“I have been constantly experimenting with music, make-up, sets, lights, costumes, jewellery and technology so that our production has something fresh to offer to the audiences,” says Singh, who believes that technology and tradition co-exist. Last year, she introduced multiple LED screens on the open-air stage to display many scenes such as Hanuman bringing the Sanjeevani Booti; Ram and his army crossing the sea into Lanka over floating stones – which gave the presentation a feel of a 3-D visual extravaganza.

She was satisfied with the preparations. In mid- September,. it was time for all to undergo another coronavirus test.

This time, the coronavirus did spring a nasty surprise. Singh tested positive. Everyone else, thankfully , tested negative.

Many artistes thought it was curtains for the show as she shifted to a hospital in Gurgaon. “ Our spirits sank. But she kept telling us from hospital to keep the rehearsal on, to be ready to stage the Ramlila even if we got the permission last day. The rehearsal went on in her absence,” says Nair.

Singh returned after two weeks to a cheering welcome by the artistes. But the permission to hold the Ramlila had not yet come. Singh activated her plan B – between October 10 and 12 , the Ramlila was recorded to be screened on YouTube in case the live event had to be cancelled at the last moment.

But, finally, the government gave its go-ahead, with riders, for the event. And the stage was set for the inauguration of the 64th edition of the SBKK’s Ramlila. Arrangements were made for seating about 100 people for reasons of social- distancing, unlike in the past when about 600 could see the Ramlila every day.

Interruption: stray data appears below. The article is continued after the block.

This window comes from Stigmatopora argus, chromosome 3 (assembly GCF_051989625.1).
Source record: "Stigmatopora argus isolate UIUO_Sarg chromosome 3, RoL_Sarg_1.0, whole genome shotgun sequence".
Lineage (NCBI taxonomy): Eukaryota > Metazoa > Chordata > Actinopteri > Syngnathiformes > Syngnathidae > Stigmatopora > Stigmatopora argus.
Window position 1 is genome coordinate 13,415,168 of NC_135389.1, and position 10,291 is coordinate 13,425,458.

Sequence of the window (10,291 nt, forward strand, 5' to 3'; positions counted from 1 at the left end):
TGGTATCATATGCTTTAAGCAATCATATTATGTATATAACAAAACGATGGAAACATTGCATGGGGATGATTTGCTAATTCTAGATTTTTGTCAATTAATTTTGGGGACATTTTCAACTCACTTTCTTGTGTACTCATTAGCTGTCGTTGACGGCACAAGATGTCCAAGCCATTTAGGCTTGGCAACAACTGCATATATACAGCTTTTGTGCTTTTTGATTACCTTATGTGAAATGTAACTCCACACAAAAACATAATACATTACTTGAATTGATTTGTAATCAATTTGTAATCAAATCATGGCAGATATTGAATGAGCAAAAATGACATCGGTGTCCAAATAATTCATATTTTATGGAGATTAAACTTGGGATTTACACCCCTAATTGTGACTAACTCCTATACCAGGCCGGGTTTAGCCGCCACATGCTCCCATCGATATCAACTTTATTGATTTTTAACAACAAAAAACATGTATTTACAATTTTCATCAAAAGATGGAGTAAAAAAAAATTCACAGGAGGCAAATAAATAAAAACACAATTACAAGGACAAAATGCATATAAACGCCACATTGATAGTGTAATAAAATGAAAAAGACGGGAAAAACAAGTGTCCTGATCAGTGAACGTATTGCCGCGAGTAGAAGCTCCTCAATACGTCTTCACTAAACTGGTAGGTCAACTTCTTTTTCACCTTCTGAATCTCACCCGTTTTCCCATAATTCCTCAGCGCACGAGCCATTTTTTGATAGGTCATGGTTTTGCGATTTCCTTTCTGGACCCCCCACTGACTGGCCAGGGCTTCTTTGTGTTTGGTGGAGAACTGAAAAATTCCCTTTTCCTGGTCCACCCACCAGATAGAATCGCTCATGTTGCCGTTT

On Saturday, it was 6 pm, half an hour before the show. Singh was inside the green room of women’s artistes, having a word with Madhavi Rastogi, who is playing Sita. Rastogi is busy adjusting her jewellery, her fellow artists lending a helping hand. There are also other young women artistes playing female characters—Kaikayee , Yaraka, Manthara—touching up their lips, faces, eyes, all finally excited to perform before the live audience many of whom, wearing masks, have already taken the seats placed at quite a distance from each other. “ I love playing Sita, which is quite an emotional roller coaster ride for me; but what saddens me is the fact that women continue to face ordeal by fire to prove themselves every day, ” says Rastogi.

Singh says that for her, the Ramanaya is essentially a saga of devotion, loyalty, endearing family relationships, and respect for elders. “ So, we have always tried to make our version of Ramlila entertaining and enlightening. I have studied Ramayana and Ramcharitmanas deeply over the last 50 years, and the most important lesson I have drawn is that to err is human, to forgive divine,” she says.

It is 6.30 in the evening, and the open-air stage at SBKK has come alive. The inaugural show has begun as scheduled.